UK rail timetable chaos reflects growth and dependence on commuter trains

If you are one of the many Brits who use the train to get to work then you are unlikely to have escaped the ongoing rail travel problems entirely and for once it's not the fault of the ageing infrastructure, an issue with signalling or even a strike. A timetable change restructuring 55% of Britain’s rail network was introduced on 20 May 2018. It was set out to be the greatest timetable change of this generation yet it has seen commuters across the country being affected by longer train journeys, disruptions and cancellations, and been in the headlines for the last 8 weeks.

As is typically the case, the root of the issues can't be pinned to just one single factor but rather a variety including:

  • An 135% increase in passengers since 1994
    Combined with train transport being more popular in Southern England, over half of the increase in passengers has been seen on just four networks. The increase has especially put a strain on rail transport in the South with London being hit the hardest. It's not as simple as just adding more rolling stock to the existing trains as platforms are too short to accommodate them. It means the only option is to implement more trains on the network.
  • Delays are worse on some lines
    Statistically about 90% of all trains in London, the south east and wider regional services arrived within 5 minutes of the scheduled times. However, some companies have reported 15-20% of their services being delayed, making the commute harder for some passengers than others. It has also affected peak time services when people are heading to and from work, where the impact of even short delays can have a big effect.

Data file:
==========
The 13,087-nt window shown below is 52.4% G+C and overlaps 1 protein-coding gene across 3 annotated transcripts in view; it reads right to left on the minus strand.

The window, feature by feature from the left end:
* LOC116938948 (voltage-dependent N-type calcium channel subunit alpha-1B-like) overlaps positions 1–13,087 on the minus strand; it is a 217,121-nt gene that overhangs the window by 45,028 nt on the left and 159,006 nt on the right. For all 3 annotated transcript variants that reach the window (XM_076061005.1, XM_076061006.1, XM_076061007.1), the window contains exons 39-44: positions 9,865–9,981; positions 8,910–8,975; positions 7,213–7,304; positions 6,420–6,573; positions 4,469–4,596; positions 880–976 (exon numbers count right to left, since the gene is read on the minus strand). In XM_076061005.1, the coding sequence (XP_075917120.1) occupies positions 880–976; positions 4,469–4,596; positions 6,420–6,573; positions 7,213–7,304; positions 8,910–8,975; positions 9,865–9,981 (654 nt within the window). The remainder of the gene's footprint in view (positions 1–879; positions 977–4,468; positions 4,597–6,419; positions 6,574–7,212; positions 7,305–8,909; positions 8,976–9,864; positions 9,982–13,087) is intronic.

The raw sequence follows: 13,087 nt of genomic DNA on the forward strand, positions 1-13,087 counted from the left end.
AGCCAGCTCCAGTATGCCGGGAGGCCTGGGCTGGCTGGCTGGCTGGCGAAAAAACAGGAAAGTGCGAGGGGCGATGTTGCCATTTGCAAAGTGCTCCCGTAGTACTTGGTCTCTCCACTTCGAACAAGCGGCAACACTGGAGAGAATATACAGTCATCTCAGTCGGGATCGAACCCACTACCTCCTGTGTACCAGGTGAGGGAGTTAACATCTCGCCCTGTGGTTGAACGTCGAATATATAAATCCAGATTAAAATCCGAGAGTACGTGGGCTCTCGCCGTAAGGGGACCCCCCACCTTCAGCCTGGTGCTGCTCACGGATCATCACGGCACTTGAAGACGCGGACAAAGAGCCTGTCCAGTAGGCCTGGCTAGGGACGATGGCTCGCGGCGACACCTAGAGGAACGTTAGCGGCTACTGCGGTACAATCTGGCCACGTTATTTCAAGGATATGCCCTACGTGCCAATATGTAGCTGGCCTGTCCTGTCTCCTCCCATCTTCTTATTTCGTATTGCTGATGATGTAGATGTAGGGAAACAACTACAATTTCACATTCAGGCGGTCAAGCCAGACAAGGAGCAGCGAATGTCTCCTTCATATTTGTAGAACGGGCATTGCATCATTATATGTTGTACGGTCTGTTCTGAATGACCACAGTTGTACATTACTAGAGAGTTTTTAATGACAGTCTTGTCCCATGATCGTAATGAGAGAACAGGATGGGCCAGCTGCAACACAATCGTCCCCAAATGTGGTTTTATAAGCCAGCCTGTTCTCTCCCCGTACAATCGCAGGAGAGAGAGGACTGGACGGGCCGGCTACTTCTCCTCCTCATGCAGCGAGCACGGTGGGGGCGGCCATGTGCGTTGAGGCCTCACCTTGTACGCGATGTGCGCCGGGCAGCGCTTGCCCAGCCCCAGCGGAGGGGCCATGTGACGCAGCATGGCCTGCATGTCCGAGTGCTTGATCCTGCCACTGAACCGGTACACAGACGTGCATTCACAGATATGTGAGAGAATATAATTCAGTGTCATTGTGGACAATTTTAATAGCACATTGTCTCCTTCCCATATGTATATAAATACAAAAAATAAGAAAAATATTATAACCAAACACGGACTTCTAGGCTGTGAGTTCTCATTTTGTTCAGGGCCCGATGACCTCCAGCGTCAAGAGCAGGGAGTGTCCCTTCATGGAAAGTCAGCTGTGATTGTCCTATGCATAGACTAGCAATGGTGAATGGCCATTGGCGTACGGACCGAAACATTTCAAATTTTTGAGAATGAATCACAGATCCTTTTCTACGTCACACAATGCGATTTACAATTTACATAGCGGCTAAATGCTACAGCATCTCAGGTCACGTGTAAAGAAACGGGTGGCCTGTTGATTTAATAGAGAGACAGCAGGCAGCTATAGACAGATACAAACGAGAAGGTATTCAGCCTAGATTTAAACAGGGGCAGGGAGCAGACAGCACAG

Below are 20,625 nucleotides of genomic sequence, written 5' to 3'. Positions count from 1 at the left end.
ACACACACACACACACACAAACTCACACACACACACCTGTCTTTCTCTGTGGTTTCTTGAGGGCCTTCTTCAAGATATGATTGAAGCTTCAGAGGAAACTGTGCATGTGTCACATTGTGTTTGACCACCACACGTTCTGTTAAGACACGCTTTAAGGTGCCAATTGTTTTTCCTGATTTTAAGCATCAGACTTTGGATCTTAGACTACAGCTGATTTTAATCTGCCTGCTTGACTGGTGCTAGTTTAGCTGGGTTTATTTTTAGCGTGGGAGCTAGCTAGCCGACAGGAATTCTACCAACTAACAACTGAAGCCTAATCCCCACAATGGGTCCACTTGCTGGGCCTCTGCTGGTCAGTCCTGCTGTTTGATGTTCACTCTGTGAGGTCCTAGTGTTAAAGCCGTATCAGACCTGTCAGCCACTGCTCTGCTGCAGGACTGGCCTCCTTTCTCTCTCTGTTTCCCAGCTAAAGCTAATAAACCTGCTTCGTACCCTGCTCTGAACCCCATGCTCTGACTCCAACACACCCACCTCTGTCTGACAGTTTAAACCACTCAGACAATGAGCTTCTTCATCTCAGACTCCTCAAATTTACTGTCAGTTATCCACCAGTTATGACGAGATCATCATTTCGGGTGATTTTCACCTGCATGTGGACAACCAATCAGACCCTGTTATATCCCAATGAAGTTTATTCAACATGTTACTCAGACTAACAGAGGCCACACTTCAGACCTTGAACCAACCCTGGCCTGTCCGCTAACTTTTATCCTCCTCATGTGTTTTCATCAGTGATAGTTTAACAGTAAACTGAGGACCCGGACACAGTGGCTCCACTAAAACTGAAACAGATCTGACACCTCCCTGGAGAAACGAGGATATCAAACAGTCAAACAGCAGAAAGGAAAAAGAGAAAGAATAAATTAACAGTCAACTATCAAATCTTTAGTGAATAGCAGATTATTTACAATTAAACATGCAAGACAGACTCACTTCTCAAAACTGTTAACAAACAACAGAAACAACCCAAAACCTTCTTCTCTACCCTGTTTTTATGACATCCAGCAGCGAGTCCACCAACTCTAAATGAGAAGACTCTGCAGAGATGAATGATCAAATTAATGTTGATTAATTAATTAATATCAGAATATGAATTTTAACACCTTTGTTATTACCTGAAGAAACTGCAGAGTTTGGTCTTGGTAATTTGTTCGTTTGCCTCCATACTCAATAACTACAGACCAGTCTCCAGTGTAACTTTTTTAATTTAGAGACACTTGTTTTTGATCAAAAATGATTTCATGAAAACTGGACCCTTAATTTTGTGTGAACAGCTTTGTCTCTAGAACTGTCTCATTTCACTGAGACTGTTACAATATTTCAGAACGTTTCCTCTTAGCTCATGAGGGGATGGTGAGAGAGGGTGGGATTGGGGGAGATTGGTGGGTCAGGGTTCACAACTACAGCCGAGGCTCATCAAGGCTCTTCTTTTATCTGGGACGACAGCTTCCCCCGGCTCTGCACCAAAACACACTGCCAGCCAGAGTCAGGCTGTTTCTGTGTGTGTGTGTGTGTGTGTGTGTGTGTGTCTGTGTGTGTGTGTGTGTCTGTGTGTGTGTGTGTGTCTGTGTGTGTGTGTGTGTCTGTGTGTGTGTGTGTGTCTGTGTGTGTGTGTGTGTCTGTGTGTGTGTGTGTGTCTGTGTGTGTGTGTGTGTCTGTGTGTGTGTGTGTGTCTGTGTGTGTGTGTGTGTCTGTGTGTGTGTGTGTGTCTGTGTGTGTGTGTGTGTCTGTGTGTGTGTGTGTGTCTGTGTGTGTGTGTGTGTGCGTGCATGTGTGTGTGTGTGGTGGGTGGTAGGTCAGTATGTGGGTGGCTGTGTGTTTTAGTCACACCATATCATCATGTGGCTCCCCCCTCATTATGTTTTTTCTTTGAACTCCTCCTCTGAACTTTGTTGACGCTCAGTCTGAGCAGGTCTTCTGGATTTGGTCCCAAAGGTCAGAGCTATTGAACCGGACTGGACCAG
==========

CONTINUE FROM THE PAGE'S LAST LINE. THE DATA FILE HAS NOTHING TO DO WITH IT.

• Cancellations aren't spread evenly
    Train cancellations are relatively low overall in the country. However, even a low percentage of cancellations can hit a lot of commuters. As with delays, as one-off it is an inconvenience but when the same trains are repeatedly cancelled, it can become more than just a frustration. The knock-on impact onto other trains, often already full of commuters, makes for uncomfortable travel.
  • A short timeframe for delivery
    According to Anthony Smith, of Transport Focus, one of the main issues with the time table change is that there has not been enough time from agreement to implementation of the new timetable. Whilst it had been scheduled for nearly two years, the final agreements with the unions and franchises was only finalised in the weeks running up to the change, leaving little time to train drivers and guards on the signals and routes.

The issues with the timetable change puts the focus on more than just current issues for commuters. It also shines a light on the ever increasing urbanisation and how that makes rail transport essential for the increasing number of workers. Whilst the franchise owners are working hard to return to a normal service, passenger levels will continue to grow and chances are, within our generation, we'll be having yet another 'biggest change' once more.